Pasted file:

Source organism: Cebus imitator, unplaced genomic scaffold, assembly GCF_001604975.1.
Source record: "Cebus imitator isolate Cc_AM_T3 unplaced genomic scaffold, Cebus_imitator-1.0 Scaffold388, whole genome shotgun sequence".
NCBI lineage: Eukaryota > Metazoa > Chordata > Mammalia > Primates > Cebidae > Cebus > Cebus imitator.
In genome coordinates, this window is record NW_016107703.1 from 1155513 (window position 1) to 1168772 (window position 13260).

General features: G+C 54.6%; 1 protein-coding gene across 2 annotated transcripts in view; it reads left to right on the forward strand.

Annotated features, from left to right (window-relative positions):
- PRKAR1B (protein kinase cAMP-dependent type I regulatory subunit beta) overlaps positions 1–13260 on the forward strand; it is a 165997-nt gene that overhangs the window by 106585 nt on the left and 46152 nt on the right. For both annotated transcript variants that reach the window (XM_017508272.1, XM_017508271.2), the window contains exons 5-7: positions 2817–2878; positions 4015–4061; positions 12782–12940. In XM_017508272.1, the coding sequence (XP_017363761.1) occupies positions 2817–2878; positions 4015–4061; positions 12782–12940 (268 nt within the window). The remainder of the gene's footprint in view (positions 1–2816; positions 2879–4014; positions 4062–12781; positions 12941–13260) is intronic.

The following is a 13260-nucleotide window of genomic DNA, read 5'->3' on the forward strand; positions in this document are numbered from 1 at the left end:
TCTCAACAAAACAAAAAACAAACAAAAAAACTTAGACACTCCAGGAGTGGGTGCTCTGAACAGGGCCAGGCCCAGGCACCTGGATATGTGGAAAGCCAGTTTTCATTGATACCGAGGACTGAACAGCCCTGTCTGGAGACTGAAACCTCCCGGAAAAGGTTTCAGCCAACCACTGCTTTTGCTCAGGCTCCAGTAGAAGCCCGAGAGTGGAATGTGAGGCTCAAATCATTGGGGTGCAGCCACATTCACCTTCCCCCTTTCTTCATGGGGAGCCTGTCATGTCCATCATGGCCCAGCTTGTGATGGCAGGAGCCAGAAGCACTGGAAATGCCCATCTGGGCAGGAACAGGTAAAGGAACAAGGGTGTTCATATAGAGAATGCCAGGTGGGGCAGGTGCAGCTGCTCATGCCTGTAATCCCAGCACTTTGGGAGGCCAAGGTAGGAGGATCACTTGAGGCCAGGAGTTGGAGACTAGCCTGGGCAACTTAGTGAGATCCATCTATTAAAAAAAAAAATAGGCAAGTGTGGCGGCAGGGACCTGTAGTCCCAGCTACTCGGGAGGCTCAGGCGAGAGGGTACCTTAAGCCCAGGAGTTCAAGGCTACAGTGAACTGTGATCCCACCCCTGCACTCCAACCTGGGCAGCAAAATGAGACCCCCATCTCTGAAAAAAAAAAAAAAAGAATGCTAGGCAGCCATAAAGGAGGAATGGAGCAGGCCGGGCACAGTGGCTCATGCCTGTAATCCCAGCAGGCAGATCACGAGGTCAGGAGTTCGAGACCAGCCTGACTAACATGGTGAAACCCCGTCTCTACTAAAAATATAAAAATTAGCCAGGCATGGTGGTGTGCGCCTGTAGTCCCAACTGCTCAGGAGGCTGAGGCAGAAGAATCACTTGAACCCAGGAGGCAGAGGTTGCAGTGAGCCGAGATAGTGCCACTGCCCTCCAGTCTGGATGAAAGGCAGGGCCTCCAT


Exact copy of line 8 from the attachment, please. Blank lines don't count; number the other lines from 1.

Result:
The following is a 13260-nucleotide window of genomic DNA, read 5'->3' on the forward strand; positions in this document are numbered from 1 at the left end: